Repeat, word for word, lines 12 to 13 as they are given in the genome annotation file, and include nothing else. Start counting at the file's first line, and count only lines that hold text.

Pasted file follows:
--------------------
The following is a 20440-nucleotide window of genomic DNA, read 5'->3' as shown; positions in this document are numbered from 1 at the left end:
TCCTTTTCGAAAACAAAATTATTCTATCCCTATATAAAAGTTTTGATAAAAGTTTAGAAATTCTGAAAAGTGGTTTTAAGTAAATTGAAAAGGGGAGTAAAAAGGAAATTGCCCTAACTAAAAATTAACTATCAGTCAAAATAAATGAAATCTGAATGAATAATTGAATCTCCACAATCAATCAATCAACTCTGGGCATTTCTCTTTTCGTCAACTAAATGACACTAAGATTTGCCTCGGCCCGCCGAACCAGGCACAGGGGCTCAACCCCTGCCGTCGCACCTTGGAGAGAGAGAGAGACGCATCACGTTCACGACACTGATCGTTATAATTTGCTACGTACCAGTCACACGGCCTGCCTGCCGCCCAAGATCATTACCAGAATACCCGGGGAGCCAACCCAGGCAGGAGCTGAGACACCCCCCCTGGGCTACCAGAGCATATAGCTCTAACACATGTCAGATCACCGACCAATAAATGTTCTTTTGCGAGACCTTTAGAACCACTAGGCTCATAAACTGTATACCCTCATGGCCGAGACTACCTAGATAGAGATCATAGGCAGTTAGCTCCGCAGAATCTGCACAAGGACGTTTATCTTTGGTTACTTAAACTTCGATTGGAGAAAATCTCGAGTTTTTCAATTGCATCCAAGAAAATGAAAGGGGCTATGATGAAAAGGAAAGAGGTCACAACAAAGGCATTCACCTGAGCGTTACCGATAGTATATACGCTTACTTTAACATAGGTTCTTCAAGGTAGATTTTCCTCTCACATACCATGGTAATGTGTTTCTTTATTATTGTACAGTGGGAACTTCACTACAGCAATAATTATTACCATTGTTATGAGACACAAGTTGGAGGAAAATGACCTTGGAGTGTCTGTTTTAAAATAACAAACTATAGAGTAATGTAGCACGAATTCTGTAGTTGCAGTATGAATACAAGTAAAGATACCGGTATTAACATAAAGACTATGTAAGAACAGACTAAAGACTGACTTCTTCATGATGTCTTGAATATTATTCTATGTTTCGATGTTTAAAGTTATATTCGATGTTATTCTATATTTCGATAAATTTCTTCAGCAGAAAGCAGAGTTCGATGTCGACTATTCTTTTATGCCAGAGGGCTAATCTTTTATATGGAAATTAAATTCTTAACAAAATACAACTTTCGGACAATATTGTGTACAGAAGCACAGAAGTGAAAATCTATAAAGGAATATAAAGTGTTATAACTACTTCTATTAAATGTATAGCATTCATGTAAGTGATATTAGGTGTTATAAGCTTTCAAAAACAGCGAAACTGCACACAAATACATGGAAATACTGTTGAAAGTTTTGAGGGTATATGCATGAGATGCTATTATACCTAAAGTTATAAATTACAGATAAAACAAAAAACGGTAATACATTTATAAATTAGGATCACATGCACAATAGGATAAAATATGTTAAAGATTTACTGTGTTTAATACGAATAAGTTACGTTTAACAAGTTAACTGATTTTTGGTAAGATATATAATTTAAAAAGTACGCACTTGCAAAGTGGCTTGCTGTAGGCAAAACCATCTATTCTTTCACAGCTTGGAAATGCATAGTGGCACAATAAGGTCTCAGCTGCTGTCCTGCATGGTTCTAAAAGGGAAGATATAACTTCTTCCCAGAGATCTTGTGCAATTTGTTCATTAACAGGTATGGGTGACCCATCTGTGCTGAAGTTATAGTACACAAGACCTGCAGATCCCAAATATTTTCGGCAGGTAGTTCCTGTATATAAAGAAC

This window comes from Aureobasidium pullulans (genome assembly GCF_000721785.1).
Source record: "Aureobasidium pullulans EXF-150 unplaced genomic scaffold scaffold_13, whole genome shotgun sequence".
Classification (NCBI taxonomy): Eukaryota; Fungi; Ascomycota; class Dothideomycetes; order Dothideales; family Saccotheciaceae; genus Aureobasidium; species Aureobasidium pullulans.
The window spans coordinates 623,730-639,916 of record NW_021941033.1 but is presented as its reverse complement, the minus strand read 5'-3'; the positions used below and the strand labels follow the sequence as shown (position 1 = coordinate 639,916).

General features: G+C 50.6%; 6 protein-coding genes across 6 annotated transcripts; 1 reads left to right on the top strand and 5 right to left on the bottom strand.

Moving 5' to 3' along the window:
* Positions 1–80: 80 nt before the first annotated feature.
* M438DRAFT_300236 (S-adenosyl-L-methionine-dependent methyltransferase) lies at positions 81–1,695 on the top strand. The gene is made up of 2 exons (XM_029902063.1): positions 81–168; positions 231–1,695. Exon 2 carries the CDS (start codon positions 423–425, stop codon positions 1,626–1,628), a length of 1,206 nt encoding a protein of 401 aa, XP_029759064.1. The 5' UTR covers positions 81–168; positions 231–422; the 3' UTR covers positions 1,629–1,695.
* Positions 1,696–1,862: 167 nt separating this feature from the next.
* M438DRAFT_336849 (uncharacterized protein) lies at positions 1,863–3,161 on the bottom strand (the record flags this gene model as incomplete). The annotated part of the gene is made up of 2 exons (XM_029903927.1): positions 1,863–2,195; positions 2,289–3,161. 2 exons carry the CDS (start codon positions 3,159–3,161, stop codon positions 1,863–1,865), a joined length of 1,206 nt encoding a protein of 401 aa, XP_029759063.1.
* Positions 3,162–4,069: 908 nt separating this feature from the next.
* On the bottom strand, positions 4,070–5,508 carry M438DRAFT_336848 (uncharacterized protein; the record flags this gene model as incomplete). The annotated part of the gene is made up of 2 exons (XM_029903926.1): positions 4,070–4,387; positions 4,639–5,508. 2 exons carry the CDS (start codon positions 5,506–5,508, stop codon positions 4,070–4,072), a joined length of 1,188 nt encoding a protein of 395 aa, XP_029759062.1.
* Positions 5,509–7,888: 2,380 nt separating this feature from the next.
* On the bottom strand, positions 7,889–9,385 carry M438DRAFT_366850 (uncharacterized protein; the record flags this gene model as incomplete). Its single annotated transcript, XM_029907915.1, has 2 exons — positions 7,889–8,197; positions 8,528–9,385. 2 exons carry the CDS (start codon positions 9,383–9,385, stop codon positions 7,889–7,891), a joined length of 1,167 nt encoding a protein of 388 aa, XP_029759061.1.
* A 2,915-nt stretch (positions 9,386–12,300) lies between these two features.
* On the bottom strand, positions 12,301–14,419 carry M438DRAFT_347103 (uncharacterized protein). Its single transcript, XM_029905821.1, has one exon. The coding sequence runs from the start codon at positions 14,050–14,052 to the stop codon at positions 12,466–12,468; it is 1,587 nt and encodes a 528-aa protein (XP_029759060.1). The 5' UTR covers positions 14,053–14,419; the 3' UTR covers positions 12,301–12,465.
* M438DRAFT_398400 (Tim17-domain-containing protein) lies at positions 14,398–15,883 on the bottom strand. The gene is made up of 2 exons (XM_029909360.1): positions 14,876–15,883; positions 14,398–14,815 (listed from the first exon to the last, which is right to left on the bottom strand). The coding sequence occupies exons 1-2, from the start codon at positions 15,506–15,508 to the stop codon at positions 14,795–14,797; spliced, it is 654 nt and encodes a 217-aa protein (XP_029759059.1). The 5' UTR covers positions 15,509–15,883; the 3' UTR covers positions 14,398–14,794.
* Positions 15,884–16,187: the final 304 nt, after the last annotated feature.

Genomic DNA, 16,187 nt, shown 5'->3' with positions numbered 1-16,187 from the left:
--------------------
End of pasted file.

* M438DRAFT_336849 (uncharacterized protein) lies at positions 1,863–3,161 on the bottom strand (the record flags this gene model as incomplete). The annotated part of the gene is made up of 2 exons (XM_029903927.1): positions 1,863–2,195; positions 2,289–3,161. 2 exons carry the CDS (start codon positions 3,159–3,161, stop codon positions 1,863–1,865), a joined length of 1,206 nt encoding a protein of 401 aa, XP_029759063.1.
* Positions 3,162–4,069: 908 nt separating this feature from the next.